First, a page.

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Nutrición Hospitalaria

versión On-line ISSN 1699-5198versión impresa ISSN 0212-1611


GARAULET, M.  y  PEREZ DE HEREDIA, F.. Behavioural therapy in the treatment of obesity (I): New directions for clinical practice. Nutr. Hosp. [online]. 2009, vol.24, n.6, pp.629-639. ISSN 1699-5198.

Objectives: Behavioural therapy (BT) in obesity treatment helps individuals to develop skills to achieve healthier body weights. Instead of helping to decide what to change, it helps to identify how to change; lifestyle modification is essential for any treatment of obesity, be it dieting, medication, surgery, etc. Physicians often tend to be unwilling to use BT considering it time-consuming and skill-intensive. However, BT can be standardized and used more readily in clinical practice. Besides, new approaches have been developed which contribute to increase the success of the treatments, like non face-to-face techniques, or the new cognitive therapy. Setting: Classical knowledge on BT has been updated with recent publications and information on these new approaches, combined with our own experience in the clinical treatment of obesity. Results: Most research on BT has been conducted in university-based programs which, despite their importance, tell us little about its effectiveness in actual clinical practice. Future research might focus on determining how BT can be best applied in a real-world setting. Examples of new directions are increased maintenance periods, use of Internet, and new cognitive therapy. Besides, elucidating the genetic component in the prognosis of weight management -the nutrigenomic approach- could assist in the development of more effective and individually tailored therapeutic strategies; indeed, single nucleotide polymorphisms in candidate genes have been related with eating patterns. Conclusions: This review gives a renewed perspective of BT for obesity, offers key-pointers and describes specific ways in which medical professionals can promote and encourage self-care of patients.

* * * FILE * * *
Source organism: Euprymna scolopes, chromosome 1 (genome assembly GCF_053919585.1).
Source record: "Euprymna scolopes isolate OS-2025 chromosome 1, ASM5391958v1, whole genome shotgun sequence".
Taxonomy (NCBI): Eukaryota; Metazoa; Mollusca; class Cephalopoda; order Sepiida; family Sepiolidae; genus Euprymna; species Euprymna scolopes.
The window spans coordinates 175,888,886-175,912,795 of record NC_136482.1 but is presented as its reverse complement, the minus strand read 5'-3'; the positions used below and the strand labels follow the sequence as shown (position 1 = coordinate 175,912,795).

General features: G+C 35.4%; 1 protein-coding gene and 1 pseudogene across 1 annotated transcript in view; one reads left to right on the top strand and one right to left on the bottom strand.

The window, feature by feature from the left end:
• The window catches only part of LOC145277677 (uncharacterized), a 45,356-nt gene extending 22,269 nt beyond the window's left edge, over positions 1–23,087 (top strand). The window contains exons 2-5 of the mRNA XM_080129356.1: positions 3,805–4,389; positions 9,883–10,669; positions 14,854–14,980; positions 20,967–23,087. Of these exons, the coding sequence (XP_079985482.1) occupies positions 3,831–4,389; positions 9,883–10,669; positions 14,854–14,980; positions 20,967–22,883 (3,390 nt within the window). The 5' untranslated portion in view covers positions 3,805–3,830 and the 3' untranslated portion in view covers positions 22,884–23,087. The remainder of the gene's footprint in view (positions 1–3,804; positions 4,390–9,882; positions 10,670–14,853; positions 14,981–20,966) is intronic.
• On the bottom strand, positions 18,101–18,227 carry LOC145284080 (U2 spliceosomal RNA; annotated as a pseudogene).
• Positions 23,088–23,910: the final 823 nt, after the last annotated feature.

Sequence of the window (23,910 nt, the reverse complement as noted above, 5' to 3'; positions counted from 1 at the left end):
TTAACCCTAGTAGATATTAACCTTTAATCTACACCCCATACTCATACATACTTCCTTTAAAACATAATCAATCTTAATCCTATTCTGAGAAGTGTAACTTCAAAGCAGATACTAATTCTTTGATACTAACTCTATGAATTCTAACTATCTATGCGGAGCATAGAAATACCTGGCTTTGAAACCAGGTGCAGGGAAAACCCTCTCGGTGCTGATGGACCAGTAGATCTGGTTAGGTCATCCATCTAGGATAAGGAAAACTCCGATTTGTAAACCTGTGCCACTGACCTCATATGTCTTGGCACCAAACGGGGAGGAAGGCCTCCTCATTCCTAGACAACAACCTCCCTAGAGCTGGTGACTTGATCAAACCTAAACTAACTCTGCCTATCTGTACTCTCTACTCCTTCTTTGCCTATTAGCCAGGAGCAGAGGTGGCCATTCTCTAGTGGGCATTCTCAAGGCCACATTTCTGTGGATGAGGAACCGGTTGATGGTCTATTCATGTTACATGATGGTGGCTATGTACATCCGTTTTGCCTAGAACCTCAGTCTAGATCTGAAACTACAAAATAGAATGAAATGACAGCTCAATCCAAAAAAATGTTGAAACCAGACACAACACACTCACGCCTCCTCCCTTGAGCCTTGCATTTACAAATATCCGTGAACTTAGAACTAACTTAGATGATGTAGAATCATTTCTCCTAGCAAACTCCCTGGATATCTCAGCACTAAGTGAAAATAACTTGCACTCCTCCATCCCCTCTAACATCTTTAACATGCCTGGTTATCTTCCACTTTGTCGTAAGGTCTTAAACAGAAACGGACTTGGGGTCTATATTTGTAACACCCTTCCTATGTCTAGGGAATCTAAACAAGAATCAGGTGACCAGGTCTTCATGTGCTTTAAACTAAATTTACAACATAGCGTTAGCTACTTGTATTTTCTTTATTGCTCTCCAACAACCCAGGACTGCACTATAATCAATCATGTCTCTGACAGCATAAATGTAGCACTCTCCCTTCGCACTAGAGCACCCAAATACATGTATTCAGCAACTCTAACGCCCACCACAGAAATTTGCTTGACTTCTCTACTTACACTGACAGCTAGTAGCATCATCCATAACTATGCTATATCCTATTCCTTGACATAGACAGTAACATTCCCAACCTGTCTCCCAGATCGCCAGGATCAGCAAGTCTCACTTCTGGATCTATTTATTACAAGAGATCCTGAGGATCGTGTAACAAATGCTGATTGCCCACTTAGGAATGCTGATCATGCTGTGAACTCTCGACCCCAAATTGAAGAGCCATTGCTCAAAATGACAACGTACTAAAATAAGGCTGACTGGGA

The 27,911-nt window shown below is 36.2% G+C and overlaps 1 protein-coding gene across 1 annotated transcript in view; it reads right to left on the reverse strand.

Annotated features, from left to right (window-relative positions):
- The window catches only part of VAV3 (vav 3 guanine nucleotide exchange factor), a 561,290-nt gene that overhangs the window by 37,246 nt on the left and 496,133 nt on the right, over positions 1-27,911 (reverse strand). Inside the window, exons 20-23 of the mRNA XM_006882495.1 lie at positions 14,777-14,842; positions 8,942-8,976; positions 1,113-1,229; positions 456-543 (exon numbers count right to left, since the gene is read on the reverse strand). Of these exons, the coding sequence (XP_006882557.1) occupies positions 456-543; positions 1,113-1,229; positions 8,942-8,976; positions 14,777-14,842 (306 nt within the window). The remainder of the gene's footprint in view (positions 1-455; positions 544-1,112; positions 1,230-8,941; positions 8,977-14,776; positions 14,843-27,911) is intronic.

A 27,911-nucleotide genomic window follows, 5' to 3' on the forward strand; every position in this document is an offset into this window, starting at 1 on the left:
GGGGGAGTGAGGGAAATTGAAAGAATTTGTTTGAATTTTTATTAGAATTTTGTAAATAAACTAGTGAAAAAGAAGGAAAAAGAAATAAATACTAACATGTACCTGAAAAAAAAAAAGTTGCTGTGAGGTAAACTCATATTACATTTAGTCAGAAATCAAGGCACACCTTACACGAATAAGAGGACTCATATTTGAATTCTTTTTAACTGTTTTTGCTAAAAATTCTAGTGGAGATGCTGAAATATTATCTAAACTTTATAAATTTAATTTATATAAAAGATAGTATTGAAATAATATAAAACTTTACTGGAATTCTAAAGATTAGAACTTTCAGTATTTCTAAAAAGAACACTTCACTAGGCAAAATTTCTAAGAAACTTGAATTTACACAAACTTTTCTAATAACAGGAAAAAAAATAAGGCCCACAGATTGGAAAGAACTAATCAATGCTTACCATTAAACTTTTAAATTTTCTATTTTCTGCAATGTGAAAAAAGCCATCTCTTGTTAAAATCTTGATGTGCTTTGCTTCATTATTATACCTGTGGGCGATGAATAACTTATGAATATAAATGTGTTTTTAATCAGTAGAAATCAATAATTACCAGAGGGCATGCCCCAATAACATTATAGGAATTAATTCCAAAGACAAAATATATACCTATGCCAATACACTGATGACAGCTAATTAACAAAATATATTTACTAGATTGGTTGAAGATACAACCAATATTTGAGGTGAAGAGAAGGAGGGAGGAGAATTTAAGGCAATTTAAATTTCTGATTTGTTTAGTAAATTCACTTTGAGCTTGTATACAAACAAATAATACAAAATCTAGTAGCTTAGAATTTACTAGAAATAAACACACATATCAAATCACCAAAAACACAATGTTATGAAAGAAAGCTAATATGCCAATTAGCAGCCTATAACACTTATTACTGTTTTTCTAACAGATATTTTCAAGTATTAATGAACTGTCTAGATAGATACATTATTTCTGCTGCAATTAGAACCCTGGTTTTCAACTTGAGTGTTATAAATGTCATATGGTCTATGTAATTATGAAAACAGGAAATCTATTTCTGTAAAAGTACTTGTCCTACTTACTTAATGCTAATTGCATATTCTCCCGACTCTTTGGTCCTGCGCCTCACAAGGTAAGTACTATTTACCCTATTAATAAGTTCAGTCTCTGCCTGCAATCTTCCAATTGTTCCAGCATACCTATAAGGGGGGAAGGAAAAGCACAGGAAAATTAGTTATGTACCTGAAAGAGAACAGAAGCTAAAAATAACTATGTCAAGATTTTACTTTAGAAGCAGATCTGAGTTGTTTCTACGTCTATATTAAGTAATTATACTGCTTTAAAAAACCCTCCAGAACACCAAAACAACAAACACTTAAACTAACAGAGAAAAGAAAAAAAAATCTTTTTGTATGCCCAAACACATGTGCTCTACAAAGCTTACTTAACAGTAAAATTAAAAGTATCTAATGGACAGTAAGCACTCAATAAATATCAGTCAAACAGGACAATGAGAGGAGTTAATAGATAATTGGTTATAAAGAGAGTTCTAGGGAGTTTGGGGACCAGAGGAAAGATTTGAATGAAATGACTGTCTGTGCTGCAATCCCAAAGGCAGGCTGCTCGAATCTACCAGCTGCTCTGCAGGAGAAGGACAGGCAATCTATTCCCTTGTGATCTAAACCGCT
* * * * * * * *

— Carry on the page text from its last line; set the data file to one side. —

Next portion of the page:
Palabras clave : Behavioural therapy; Obesity; Clinical practice; Cognitive therapy.

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